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Differences and Similarities between PHP and Ruby on Rails

A very interesting post since I have been keeping an eye on RoR for sometime now.
Some snippets below…

There are rather significant syntactical differences between PHP and Ruby. For example PHP requires semicolons at the end of lines and generally requires curly brackets to enclose blocks of code. Ruby, on the other hand, uses newline characters to denote the end of a line of code and many code constructs such as function definitions, and various loops are ended with the word “end” rather than being surrounded by curly braces.

And their similarities?

Before getting started, I know that PHP and Ruby have very significant syntactic differences and different people may prefer one over the other. So it may be harder to implement certain features in one language over the other. Nevertheless both languages can do almost the same things. Both languages have try/catch/throw style exception handling. Exceptions are new to PHP5 as PHP4 does not have them. Both languages can be used in an object oriented way. Ruby has more powerful object oriented features but most developers probably won’t notice a difference in a normal web application. Both languages have additional functionality that can be added through libraries. In general, when developing web applications, I have not yet run into a time when I was working with one language and hit a road block where the language I was using was not capable of expressing the functionality I needed. Sometimes things are easier in one language versus the other but both PHP and Ruby have been able to “do” the same things.

And then the author’s conclusion…

I suspect very few people will argue that PHP is a more elegant language or is more powerful than Ruby. Frankly, Ruby is probably may favorite language that I have ever worked with and I have worked with Classic ASP, ASP.NET, VB.NET, C#, Java, and Perl all rather extensively over the years. Ruby is both highly expressive and concise which is rare and refreshing.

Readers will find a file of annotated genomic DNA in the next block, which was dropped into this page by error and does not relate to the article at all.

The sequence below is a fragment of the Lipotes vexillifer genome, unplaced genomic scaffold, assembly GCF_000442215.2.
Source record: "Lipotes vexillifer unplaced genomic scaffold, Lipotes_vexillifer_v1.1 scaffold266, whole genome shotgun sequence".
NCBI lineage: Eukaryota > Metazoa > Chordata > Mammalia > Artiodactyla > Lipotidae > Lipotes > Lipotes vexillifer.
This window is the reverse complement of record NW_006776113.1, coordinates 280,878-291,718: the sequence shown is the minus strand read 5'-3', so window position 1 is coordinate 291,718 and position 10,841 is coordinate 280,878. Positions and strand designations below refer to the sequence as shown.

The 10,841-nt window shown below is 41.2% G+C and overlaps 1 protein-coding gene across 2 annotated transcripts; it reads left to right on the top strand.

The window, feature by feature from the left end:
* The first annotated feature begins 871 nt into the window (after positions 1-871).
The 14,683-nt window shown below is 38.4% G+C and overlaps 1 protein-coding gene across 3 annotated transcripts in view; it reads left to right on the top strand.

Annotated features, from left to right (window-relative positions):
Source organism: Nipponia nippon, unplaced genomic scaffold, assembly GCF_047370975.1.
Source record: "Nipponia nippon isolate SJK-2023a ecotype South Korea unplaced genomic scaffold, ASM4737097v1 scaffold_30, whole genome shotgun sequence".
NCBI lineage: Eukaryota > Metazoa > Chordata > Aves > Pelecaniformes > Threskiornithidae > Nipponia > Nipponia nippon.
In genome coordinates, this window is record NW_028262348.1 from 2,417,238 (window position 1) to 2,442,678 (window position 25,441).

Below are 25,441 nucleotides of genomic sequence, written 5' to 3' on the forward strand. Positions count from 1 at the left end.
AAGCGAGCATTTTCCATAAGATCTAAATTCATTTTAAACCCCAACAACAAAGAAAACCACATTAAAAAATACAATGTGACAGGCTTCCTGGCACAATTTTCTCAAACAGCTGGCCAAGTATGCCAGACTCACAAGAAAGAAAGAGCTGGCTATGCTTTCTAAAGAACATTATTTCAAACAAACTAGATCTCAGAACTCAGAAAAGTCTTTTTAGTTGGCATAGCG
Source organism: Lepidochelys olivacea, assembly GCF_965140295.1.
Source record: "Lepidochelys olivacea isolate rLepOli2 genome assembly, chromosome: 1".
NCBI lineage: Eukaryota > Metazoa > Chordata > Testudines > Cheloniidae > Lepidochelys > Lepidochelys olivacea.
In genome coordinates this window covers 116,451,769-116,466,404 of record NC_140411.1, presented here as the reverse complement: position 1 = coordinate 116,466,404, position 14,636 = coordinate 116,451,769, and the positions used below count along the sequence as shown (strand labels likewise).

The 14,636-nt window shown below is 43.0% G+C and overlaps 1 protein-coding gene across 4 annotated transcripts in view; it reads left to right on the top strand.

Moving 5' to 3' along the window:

Rails is a very comprehensive and effective web development Framework and there’s nothing exactly like it in PHP. You get a huge amount of functionality for free. Developing in Ruby on Rails is also a very fast process because Ruby is a very concise language requiring much less typing than any other language I’ve worked with. CodeIgniter is a really nice PHP framework. It will give you a great boost when developing your next PHP application.

The hosting and deployment struggles with Ruby on Rails is a major sticking point for me though. As the owner of a web development company many of our smaller clients do not have the budget for their own VPS account and even if they did, we don’t have the staff to manage a large number of VPS accounts or dedicated servers. Keeping the security updates current, managing any issues that may occur with email, and all the other headaches that go along with managing your own VPS or Dedicated server is more than we care to take on for the relatively small, practical dfference between PHP and Ruby. For large projects, it may be worth the trouble, but for small to medium sized projects, PHP is much easier to deploy, less expensive to host, and the language is capable of taking on everything those types of sites require. For our projects, development time with PHP is not noticeably longer than with Ruby on Rails. Ruby on Rails integrates a lot of things for the developer.

There is ActiveRecord for managing the link between models and the database, migrations for keeping development and live databases in sync, built in testing, the ajax – prototype javascript library is included, and you get a well defined file system structure. While it may not all be packaged together as well, PHP can do all of the above.

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